The new Lloyds Bank boss is to get an annual package of £13m, with a £4m ‘golden hello’, (The Guardian 31st March 2011). In his interview with Charles Moore reported in the Daily Telegraph earlier the same month (5th March ) , Mervyn King, the Governor of the Bank of England, pointed out that manufacturing and service industries all over the country pay far less than financial services He said that this was “because bosses in those industries care deeply about their workforce, about their customers and, above all, are proud of their product. With the banks, its different- there isn’t that sense of longer-term relationships”. Huge bonuses were announced recently for Barclays Bank executives – £6.5m for boss Bob Diamond, £10.6m for the aptly named Rich Ricci. In total, Bob Diamond is in line for £27m pay this year, despite shares falling and dividends cut – at a time when bank lending to manufacturing has fallen (Polly Toynbee, The Guardian 20th April 2011).
Such news items may make people wonder how the difference between their pay and that of a top banker has grown so much . Conventional economic theory says that pay is related to productivity, and to supply and demand – broadly speaking, that people are paid what they are worth. This theory has been disproved time and time again, and yet it is still widely believed It is generally believed that the top bankers who got near to collapsing the whole world’s financial system are worth the enormous pay and bonuses they still award themselves. Bankers have scared the British Government into refraining from limiting or taxing their huge pay and bonuses more heavily for fear that bankers would emigrate and deprive Britain of the very valuable services which they are thought to be providing.
Underlying the fear that bankers would emigrate if their pay were to be cut is the theory that the prices – the wages, salaries and bonuses paid to different sorts of workers – are determined by supply and demand. The theory says that pay gravitates to the level at which the demand for a particular skill is equal to the supply. The theory also assumes that people are paid roughly in accordance with what they contribute to a firm’s operations. Economists and the general public still believe that the economic theories of supply and demand and productivity apply to wages and salaries. In contrast,historical evidence shows that pay is determined mainly by social status and power. People are generally paid partly in accordance with what society as a whole thinks they are worth, and partly by the power they have to grab resources.(1)
Top British bankers claim that if their salaries and bonuses were to be reduced or taxed more heavily, many of them would emigrate to better paid jobs abroad. That is very unlikely. There has never been a shortage of good senior bankers in the United States, Japan, and Europe. Why would banks in those countries want to import British bankers who want to leave Britain because they think that they don’t get enough pay?
Few people seem to realise that the main reason why top bankers are paid huge salaries and bonuses is because they are greedy people who control enormous funds. Their high pay and bonuses bear little relationship to supply and demand, or to their productivity. Bank bosses allocate large proportions of the funds they control to themselves, instead of offering enough loans to small businesses which need the money to run their businesses. Why do other bosses of very large, profitable enterprises in manufacturing and service industries pay themselves much less than top bankers? The answer is breathtakingly simple. Some of them may be quite greedy, but they are nowhere near as greedy as top bankers.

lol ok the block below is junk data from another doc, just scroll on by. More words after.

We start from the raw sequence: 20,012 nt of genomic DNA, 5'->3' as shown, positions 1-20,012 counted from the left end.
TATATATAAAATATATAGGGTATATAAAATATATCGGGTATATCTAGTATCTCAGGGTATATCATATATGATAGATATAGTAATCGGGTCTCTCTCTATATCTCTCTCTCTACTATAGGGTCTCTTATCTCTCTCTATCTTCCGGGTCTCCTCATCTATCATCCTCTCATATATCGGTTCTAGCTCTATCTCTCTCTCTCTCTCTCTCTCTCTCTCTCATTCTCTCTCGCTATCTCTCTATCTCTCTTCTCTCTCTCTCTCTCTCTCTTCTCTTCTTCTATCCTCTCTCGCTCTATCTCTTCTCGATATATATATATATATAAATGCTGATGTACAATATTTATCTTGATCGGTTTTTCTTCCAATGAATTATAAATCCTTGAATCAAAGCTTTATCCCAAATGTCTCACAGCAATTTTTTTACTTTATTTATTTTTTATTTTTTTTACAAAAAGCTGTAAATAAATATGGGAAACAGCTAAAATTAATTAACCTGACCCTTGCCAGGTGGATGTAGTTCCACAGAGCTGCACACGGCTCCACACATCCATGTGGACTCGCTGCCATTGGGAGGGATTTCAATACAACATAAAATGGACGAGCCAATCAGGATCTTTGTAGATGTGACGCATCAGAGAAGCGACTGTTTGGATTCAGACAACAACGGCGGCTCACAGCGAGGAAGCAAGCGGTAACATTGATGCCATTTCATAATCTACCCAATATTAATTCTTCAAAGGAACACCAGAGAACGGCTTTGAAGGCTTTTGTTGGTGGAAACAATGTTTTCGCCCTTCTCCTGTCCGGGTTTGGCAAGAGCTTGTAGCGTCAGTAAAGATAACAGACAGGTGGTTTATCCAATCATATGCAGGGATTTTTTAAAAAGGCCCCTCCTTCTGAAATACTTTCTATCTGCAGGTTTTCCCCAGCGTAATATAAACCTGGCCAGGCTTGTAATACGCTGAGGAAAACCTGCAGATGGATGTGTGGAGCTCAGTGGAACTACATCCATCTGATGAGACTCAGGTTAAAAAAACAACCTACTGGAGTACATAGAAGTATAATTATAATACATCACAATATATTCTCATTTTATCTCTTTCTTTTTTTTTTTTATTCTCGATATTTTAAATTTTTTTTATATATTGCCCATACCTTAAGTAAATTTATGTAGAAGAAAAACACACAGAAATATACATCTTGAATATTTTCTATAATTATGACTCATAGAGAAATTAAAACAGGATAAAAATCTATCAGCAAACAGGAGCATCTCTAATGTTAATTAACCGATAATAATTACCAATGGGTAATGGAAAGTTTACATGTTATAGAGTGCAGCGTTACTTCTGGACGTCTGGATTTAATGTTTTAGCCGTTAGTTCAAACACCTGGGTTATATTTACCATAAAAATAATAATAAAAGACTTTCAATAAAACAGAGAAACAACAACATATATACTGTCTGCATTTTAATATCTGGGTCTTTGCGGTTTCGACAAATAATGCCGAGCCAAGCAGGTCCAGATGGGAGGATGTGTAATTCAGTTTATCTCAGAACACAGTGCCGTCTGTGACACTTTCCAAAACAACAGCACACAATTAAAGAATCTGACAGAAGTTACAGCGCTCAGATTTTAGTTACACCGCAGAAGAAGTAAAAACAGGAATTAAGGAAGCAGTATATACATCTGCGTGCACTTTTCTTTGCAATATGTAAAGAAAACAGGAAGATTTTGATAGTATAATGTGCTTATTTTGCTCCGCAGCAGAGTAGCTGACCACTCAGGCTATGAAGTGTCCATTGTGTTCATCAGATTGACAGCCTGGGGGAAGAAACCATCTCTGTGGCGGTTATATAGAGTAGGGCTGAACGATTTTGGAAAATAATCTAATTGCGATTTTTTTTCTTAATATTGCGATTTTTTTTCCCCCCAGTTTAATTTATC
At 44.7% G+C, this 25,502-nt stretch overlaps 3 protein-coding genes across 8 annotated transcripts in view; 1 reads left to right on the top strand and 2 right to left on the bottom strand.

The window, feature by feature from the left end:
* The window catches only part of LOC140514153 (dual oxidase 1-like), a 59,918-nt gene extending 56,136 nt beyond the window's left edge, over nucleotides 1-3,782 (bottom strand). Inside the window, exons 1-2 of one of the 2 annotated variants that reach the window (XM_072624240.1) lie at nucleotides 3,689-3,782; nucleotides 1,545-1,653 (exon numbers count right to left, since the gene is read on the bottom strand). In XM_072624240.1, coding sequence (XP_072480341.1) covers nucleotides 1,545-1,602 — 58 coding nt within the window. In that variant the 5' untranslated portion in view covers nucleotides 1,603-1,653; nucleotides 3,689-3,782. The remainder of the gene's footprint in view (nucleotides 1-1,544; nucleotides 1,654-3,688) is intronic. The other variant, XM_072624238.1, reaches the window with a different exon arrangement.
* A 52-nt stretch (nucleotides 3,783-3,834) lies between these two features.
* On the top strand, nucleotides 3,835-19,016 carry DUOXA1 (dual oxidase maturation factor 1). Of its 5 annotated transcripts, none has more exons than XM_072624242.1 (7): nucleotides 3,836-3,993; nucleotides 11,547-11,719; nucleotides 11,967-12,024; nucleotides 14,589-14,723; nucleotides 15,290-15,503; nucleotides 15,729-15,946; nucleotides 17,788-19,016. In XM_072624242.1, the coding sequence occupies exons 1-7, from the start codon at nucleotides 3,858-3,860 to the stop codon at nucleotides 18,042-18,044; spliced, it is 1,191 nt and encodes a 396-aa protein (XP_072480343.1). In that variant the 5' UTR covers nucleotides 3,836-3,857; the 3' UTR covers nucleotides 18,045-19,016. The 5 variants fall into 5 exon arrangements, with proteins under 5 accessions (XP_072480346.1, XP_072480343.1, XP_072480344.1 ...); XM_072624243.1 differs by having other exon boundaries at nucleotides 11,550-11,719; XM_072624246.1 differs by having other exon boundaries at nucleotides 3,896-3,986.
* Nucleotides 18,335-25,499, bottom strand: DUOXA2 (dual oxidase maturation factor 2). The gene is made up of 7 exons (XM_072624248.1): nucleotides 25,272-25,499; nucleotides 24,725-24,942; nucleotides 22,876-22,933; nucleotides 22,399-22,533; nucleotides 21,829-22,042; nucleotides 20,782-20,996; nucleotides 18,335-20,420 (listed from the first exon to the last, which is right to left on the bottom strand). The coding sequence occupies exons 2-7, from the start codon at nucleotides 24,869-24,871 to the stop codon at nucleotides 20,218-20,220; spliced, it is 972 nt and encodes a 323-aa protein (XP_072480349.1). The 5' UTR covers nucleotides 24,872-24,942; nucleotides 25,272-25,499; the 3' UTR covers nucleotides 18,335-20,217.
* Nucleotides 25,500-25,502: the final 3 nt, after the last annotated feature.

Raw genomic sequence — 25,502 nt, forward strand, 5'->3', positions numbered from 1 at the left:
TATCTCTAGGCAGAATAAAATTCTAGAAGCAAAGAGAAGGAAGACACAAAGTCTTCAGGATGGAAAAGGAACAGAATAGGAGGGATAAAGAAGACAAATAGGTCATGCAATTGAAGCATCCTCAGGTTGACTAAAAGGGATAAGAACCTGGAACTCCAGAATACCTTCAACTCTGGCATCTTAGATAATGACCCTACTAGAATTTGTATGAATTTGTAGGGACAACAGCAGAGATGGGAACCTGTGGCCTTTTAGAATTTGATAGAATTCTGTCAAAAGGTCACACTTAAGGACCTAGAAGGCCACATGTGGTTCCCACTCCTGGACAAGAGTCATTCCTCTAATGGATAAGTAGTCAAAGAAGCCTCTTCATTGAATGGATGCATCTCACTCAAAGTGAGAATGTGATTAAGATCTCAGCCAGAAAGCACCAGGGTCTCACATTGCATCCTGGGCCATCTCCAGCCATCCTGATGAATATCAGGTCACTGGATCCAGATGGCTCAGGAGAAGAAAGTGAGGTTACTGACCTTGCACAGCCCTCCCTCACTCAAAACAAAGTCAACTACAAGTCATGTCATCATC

Does it matter to ordinary people if bank bosses working similar hours make more money in a few days than they get in a lifetime? Richard Wilkinson and Kate Pickett have shown that extreme inequality does matter. Some other countries which have more successful economies than Britain – such as Sweden Norway, Denmark and Japan – also have much more equal incomes than Britain. A huge range of things are better in those countries than they are in Britain – life expectancy , mental health, drug abuse and violence, literacy levels, obesity and teenage pregnancy are better in more equal countries. Countries with bigger gaps between rich and poor –in particular the United States – are bad in many ways for nearly everybody – whether they are poor, in the ‘squeezed middle’, or even very rich. For example, even though the United States is the richest country in the world, more people suffer from bad healththere than they do in several poorer countries where incomes are less unequal.
The balance of evidence is that nearly everybody would benefit if Britain were to become less unequal.
(1) Guy Routh, Occupation and Pay in Great Britain, 1906-1979, London, Macmillan, 1980, pages 181 -220
(2) Richard Wilkinson and Kate Pickett, The Spirit Level: Why More Equal Societies Almost Always Do Better, Allen Lane, 2009.
Thanks to Jessica Hodge for some of the thoughts and material in this piece.